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Dreamweaver CS6 Essential Training

Understanding basic site structure


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Dreamweaver CS6 Essential Training

with James Williamson

Video: Understanding basic site structure

From the time it was released one of the things that made Dreamweaver different from other HTML editors was its focus on managing sites, not just pages. While other editors were designed to create webpages, Dreamweaver was designed to create websites. This focus is one of the reasons that Dreamweaver's site management tools are so powerful. In this chapter we're going to discuss basic site management within Dreamweaver and some of the tools that you can use to take control of your site. No matter how powerful a program's tools are, unless you understand the concepts behind them, you won't be effective when using them.
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  1. 1m 4s
    1. What is Dreamweaver?
      1m 4s
  2. 5m 44s
    1. Welcome
      1m 4s
    2. Using the exercise files
      2m 17s
    3. Learning web design
      2m 23s
  3. 1h 0m
    1. Looking at the Welcome screen
      5m 9s
    2. Exploring Windows and Mac interface differences
      5m 6s
    3. Arranging panels
      8m 44s
    4. Managing workspaces
      10m 14s
    5. Exploring the Application toolbar
      6m 21s
    6. Exploring the Document toolbar
      8m 47s
    7. Working with the Property inspector
      9m 30s
    8. Using the Insert panel
      6m 30s
  4. 53m 3s
    1. Understanding basic site structure
      3m 46s
    2. Exploring file naming conventions
      2m 10s
    3. Defining a new site
      5m 23s
    4. Managing files and folders
      7m 57s
    5. Adding remote servers
      7m 4s
    6. Uploading files
      12m 46s
    7. Previewing in browsers
      9m 11s
    8. Managing multiple sites
      4m 46s
  5. 36m 41s
    1. Creating new documents
      6m 49s
    2. Setting up new document preferences
      5m 30s
    3. Setting accessibility preferences
      6m 49s
    4. Working with starter pages
      4m 32s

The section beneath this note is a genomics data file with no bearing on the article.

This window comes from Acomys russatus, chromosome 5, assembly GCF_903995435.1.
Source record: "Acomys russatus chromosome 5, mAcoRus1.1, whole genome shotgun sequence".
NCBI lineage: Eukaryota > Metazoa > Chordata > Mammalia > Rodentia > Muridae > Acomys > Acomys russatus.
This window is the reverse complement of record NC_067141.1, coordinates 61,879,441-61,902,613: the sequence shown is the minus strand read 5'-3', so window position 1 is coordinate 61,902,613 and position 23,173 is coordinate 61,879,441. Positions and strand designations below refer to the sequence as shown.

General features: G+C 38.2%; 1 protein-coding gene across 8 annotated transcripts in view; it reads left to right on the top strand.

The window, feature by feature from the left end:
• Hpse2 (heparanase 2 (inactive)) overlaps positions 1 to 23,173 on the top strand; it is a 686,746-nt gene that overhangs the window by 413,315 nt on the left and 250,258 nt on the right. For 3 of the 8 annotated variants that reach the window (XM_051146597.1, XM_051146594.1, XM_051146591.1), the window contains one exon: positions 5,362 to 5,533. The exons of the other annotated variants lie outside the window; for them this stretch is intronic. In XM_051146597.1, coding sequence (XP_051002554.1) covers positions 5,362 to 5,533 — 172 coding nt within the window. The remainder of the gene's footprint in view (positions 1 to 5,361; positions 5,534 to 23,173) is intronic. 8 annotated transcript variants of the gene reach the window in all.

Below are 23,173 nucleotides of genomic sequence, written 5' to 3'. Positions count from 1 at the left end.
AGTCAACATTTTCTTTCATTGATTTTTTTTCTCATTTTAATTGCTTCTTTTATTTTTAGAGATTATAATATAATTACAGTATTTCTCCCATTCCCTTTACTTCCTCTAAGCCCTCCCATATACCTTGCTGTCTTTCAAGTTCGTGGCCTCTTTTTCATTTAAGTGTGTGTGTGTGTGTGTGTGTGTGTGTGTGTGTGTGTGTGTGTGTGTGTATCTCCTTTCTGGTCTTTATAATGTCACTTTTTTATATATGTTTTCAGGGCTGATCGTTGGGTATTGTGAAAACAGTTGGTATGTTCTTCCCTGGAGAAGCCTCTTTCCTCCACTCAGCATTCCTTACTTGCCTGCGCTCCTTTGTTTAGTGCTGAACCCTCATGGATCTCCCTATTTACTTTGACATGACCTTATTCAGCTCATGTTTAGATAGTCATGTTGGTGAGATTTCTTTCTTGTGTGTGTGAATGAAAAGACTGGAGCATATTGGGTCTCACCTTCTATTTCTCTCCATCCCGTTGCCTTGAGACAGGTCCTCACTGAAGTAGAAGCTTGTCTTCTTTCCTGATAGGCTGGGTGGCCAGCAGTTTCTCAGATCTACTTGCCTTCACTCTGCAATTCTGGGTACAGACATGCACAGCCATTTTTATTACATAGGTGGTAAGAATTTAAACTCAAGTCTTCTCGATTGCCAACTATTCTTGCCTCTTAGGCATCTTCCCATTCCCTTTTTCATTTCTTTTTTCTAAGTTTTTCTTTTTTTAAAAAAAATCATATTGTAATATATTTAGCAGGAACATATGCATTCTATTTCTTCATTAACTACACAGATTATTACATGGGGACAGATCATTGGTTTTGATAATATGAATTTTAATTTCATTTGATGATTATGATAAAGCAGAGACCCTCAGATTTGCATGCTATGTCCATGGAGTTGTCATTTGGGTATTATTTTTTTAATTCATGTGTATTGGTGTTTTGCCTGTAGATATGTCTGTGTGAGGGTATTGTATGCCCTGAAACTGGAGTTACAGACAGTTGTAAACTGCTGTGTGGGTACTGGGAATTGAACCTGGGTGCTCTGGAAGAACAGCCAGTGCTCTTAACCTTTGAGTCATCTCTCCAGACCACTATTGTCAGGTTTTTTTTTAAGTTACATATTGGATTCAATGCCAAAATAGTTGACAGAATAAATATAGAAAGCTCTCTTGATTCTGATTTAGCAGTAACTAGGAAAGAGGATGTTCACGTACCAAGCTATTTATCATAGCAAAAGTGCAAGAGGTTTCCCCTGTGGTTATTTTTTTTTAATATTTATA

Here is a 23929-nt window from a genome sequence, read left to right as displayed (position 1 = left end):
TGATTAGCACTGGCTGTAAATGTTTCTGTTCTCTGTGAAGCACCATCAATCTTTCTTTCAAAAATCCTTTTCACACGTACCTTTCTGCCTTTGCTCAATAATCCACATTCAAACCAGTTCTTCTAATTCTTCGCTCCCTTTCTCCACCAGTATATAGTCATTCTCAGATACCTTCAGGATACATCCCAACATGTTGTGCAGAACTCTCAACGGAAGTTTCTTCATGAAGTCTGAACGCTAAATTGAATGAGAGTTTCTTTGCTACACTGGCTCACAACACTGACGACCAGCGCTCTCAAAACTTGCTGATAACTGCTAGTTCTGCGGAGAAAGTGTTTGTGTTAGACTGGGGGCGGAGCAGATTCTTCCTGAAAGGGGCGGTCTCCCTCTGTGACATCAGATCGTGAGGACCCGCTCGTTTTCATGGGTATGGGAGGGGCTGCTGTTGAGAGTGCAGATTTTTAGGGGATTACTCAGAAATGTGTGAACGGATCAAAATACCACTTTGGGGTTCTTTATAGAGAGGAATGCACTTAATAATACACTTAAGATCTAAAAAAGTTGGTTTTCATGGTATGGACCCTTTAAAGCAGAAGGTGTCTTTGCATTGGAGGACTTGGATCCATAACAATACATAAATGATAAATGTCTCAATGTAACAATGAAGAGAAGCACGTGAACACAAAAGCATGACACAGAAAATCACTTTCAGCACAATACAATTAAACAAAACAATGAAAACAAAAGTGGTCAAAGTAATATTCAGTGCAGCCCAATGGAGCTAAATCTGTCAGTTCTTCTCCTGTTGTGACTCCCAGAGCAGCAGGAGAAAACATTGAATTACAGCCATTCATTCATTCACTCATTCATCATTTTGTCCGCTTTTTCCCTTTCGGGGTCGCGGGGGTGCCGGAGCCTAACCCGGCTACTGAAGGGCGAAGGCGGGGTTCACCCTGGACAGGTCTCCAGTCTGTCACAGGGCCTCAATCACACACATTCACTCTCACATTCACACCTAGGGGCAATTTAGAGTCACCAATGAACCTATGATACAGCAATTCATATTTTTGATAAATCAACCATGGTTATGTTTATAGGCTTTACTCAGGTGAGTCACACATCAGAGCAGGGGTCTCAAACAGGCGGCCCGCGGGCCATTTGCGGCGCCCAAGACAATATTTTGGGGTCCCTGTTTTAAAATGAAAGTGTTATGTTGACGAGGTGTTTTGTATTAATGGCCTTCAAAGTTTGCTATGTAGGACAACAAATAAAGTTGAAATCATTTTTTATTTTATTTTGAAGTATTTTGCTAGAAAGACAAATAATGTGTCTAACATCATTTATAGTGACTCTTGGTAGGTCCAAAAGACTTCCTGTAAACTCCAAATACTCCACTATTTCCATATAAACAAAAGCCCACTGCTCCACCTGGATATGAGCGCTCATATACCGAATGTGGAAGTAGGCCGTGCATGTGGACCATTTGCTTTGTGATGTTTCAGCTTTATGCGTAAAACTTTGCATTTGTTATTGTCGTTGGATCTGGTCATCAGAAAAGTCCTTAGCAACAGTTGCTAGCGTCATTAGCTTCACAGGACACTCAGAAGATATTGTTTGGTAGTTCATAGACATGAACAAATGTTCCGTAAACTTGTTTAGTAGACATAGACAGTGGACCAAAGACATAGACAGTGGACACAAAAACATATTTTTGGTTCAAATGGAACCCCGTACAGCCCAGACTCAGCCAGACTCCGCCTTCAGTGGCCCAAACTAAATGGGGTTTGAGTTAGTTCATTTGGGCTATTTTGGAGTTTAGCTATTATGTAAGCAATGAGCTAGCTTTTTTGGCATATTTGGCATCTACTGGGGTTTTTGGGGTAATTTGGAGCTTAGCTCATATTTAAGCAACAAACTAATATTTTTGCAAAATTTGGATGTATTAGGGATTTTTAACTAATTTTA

5. Managing starter pages
      13m 1s
  6. 37m 23s
    1. Getting text into Dreamweaver
      8m 43s
    2. Importing Word documents
      4m 6s
    3. Adding structure to text
      7m 35s
    4. Creating lists
      4m 35s
    5. Creating definition lists
      4m 0s
    6. Using the Quick Tag Editor
      8m 24s
  7. 44m 41s
    1. Exploring the Code toolbar
      5m 41s
    2. Setting code preferences
      7m 19s
    3. Using code hints
      8m 8s
    4. Wrapping tags
      5m 7s
    5. Adding comments
      6m 29s
    6. Using snippets
      7m 32s
    7. Formatting source code
      4m 25s
  8. 1h 19m
    1. Setting CSS preferences
      9m 32s
    2. An overview of the CSS Styles panel
      9m 23s
    3. Creating a new CSS rule
      6m 42s
    4. Using the CSS Rule Definition dialog
      7m 25s
    5. Organizing styles
      7m 22s
    6. Modifying style properties
      6m 17s
    7. Controlling CSS through the Property inspector
      6m 37s
    8. Attaching external style sheets
      5m 54s
    9. Using CSS visual aids
      7m 3s
    10. Using CSS Inspect
      6m 48s
    11. Using the Code Navigator
      6m 39s
  9. 1h 11m
    1. Managing assets in Dreamweaver
      7m 30s
    2. Setting external image editing preferences
      4m 26s
    3. Placing images on the page
      10m 12s
    4. Exploring Photoshop integration
      7m 17s
    5. Modifying Smart Objects
      9m 42s
    6. Modifying image properties
      8m 4s
    7. Styling images with CSS
      6m 45s
    8. Using background graphics
      7m 28s
    9. Positioning background graphics
      10m 10s
  10. 36m 23s
    1. Link basics
      3m 17s
    2. Setting site linking preferences
      2m 19s
    3. Creating links in Dreamweaver
      9m 17s
    4. Using absolute links
      3m 43s
    5. Using named anchors
      6m 41s
    6. Creating an email link
      5m 25s
    7. Creating CSS-based rollovers
      5m 41s
  11. 44m 30s
    1. Reviewing table structure
      5m 20s
    2. Importing tabular data
      6m 46s
    3. Creating accessible tables
      6m 11s
    4. Exploring basic table styling
      9m 42s
    5. Styling alternate rows
      8m 57s
    6. Creating custom table borders
      7m 34s
  12. 59m 15s
    1. Understanding how forms work
      2m 45s
    2. Reviewing form design
      3m 44s
    3. Creating accessible forms
      5m 16s
    4. Setting form properties
      2m 39s
    5. Using the fieldset and legend tags
      2m 52s
    6. Inserting text fields
      6m 56s
    7. Inserting list menu items
      7m 54s
    8. Inserting checkboxes
      4m 14s
    9. Inserting radio button groups
      3m 52s
    10. Inserting submit buttons
      2m 25s
    11. Exploring basic form styling
      8m 2s
    12. Exploring form element styling
      8m 36s
  13. 33m 25s
    1. Adding CSS3 transitions
      8m 29s
    2. Spry overview
      2m 44s
    3. Using Spry widgets
      3m 57s
    4. Adding Spry effects
      8m 1s
    5. Using the Widget Browser
      7m 4s
    6. Extending Dreamweaver
      3m 10s
  14. 1m 2s
    1. Additional resources
      1m 2s